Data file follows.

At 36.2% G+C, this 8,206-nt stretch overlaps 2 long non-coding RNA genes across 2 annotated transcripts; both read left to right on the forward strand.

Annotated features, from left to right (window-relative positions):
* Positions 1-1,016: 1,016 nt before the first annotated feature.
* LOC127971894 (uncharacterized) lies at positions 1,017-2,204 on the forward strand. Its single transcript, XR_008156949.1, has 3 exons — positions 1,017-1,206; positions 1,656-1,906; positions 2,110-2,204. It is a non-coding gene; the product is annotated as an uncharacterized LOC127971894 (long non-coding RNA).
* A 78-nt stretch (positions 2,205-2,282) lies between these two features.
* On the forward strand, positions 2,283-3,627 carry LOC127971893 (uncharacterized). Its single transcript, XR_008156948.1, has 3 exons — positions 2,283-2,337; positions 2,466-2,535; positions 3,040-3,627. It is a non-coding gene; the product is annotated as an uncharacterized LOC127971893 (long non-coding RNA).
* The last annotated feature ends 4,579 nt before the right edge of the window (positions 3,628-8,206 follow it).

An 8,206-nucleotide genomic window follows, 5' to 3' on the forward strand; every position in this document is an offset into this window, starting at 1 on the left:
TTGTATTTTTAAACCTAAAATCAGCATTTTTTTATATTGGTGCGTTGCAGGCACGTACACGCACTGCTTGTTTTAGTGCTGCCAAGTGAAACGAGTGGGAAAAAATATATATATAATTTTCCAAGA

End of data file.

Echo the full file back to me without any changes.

At 36.2% G+C, this 8,206-nt stretch overlaps 2 long non-coding RNA genes across 2 annotated transcripts; both read left to right on the forward strand.

Annotated features, from left to right (window-relative positions):
* Positions 1-1,016: 1,016 nt before the first annotated feature.
* LOC127971894 (uncharacterized) lies at positions 1,017-2,204 on the forward strand. Its single transcript, XR_008156949.1, has 3 exons — positions 1,017-1,206; positions 1,656-1,906; positions 2,110-2,204. It is a non-coding gene; the product is annotated as an uncharacterized LOC127971894 (long non-coding RNA).
* A 78-nt stretch (positions 2,205-2,282) lies between these two features.
* On the forward strand, positions 2,283-3,627 carry LOC127971893 (uncharacterized). Its single transcript, XR_008156948.1, has 3 exons — positions 2,283-2,337; positions 2,466-2,535; positions 3,040-3,627. It is a non-coding gene; the product is annotated as an uncharacterized LOC127971893 (long non-coding RNA).
* The last annotated feature ends 4,579 nt before the right edge of the window (positions 3,628-8,206 follow it).

An 8,206-nucleotide genomic window follows, 5' to 3' on the forward strand; every position in this document is an offset into this window, starting at 1 on the left:
TTGTATTTTTAAACCTAAAATCAGCATTTTTTTATATTGGTGCGTTGCAGGCACGTACACGCACTGCTTGTTTTAGTGCTGCCAAGTGAAACGAGTGGGAAAAAATATATATATAATTTTCCAAGA